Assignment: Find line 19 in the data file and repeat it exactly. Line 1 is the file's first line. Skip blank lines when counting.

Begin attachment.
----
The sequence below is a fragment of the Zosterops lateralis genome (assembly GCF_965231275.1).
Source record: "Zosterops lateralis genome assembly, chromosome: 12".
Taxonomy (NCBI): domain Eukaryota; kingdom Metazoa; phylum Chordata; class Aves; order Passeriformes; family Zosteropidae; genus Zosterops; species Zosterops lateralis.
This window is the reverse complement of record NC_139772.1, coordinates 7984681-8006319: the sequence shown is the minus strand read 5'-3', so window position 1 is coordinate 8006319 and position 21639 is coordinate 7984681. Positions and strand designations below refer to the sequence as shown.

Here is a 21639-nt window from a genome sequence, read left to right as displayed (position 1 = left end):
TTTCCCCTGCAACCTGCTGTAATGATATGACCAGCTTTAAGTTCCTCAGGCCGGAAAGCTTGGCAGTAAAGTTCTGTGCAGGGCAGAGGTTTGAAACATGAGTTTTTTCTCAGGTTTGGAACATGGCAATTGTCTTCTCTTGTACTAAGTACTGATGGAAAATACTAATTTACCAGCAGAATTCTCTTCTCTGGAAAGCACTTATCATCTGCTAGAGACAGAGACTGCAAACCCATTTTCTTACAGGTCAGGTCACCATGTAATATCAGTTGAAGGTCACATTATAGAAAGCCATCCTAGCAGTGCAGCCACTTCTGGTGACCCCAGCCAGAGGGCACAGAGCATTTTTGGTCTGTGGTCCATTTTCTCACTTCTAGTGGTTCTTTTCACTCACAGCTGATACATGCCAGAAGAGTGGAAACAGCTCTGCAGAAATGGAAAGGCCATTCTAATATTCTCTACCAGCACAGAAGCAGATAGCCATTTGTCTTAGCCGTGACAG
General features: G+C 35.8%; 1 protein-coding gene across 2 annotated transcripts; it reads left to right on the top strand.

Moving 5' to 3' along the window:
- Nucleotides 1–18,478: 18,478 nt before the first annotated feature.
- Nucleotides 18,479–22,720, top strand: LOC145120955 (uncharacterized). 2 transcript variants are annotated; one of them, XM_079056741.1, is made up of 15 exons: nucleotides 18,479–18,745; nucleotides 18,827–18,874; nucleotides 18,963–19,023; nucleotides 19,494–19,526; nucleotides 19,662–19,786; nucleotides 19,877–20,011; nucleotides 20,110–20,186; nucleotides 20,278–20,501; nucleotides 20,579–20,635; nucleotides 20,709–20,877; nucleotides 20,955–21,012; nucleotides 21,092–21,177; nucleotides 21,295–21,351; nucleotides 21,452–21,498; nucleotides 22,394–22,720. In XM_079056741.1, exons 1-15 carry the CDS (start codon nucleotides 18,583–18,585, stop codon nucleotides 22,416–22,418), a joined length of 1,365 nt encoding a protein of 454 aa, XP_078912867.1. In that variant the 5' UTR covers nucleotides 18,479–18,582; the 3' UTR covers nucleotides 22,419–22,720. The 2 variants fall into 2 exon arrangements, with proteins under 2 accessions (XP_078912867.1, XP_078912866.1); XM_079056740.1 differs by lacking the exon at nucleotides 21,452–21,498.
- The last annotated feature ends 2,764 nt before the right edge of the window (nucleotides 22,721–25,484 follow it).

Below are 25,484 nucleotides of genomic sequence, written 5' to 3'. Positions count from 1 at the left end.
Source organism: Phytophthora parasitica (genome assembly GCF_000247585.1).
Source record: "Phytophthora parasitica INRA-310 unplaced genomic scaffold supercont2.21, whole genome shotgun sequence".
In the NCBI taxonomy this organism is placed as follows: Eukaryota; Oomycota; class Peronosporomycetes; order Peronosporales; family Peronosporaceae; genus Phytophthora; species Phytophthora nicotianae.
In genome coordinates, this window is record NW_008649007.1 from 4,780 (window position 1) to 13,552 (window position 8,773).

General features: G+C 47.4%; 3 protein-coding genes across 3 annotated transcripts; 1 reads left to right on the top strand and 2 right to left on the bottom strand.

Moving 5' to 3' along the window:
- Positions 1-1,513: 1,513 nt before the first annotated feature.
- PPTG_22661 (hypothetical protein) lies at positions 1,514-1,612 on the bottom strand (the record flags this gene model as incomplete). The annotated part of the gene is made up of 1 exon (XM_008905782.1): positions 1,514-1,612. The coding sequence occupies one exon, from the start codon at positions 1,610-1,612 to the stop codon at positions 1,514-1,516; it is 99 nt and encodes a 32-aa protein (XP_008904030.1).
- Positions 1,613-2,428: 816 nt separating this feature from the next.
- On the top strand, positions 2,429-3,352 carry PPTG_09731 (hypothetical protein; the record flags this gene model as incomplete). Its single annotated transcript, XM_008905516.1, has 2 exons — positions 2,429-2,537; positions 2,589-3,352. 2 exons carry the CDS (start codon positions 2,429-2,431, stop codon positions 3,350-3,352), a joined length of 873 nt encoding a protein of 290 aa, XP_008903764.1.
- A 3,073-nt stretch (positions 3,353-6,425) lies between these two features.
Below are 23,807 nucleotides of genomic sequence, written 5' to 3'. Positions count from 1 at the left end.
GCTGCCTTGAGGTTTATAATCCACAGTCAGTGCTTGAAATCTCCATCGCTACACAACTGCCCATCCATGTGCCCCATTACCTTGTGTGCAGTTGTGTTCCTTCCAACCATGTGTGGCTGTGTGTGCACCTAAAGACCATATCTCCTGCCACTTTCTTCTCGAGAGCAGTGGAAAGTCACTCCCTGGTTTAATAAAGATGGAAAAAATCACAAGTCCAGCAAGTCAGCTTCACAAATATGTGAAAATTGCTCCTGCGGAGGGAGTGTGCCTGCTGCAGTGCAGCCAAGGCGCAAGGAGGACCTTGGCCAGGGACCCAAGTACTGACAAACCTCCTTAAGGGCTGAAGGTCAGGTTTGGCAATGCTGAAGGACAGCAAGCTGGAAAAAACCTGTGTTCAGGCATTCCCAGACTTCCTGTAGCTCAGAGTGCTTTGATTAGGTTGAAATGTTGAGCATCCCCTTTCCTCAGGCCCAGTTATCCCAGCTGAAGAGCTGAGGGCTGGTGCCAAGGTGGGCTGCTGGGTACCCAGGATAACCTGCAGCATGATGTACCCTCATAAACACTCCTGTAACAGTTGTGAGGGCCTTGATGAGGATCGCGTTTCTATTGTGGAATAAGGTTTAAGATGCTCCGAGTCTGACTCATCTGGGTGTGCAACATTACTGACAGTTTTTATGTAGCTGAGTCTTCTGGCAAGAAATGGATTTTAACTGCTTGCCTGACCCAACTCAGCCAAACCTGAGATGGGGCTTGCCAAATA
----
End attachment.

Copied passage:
- Positions 1-1,513: 1,513 nt before the first annotated feature.